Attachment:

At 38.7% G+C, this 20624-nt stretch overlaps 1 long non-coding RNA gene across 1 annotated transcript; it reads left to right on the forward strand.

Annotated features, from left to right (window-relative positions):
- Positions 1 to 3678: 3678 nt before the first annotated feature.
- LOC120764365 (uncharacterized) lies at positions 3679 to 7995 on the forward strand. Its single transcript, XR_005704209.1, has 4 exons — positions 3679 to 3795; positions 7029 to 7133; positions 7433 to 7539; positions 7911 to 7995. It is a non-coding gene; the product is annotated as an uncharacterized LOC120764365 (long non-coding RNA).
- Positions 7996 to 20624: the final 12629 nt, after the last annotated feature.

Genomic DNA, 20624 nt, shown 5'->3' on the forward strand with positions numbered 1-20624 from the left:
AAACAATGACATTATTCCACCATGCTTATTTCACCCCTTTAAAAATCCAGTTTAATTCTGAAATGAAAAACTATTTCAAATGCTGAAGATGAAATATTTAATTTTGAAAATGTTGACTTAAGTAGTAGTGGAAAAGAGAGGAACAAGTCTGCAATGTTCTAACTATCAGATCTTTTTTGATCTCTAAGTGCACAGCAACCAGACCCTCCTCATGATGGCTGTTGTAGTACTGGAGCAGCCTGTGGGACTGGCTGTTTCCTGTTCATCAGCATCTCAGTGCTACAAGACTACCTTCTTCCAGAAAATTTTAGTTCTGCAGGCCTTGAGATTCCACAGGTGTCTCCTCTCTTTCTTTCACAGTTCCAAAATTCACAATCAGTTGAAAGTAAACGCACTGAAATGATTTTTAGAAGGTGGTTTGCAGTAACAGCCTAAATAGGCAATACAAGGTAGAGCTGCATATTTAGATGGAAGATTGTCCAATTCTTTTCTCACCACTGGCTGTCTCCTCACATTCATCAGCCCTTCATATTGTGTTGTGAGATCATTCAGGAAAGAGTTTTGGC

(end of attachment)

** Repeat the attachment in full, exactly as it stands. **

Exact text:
At 38.7% G+C, this 20624-nt stretch overlaps 1 long non-coding RNA gene across 1 annotated transcript; it reads left to right on the forward strand.

Annotated features, from left to right (window-relative positions):
- Positions 1 to 3678: 3678 nt before the first annotated feature.
- LOC120764365 (uncharacterized) lies at positions 3679 to 7995 on the forward strand. Its single transcript, XR_005704209.1, has 4 exons — positions 3679 to 3795; positions 7029 to 7133; positions 7433 to 7539; positions 7911 to 7995. It is a non-coding gene; the product is annotated as an uncharacterized LOC120764365 (long non-coding RNA).
- Positions 7996 to 20624: the final 12629 nt, after the last annotated feature.

Genomic DNA, 20624 nt, shown 5'->3' on the forward strand with positions numbered 1-20624 from the left:
AAACAATGACATTATTCCACCATGCTTATTTCACCCCTTTAAAAATCCAGTTTAATTCTGAAATGAAAAACTATTTCAAATGCTGAAGATGAAATATTTAATTTTGAAAATGTTGACTTAAGTAGTAGTGGAAAAGAGAGGAACAAGTCTGCAATGTTCTAACTATCAGATCTTTTTTGATCTCTAAGTGCACAGCAACCAGACCCTCCTCATGATGGCTGTTGTAGTACTGGAGCAGCCTGTGGGACTGGCTGTTTCCTGTTCATCAGCATCTCAGTGCTACAAGACTACCTTCTTCCAGAAAATTTTAGTTCTGCAGGCCTTGAGATTCCACAGGTGTCTCCTCTCTTTCTTTCACAGTTCCAAAATTCACAATCAGTTGAAAGTAAACGCACTGAAATGATTTTTAGAAGGTGGTTTGCAGTAACAGCCTAAATAGGCAATACAAGGTAGAGCTGCATATTTAGATGGAAGATTGTCCAATTCTTTTCTCACCACTGGCTGTCTCCTCACATTCATCAGCCCTTCATATTGTGTTGTGAGATCATTCAGGAAAGAGTTTTGGC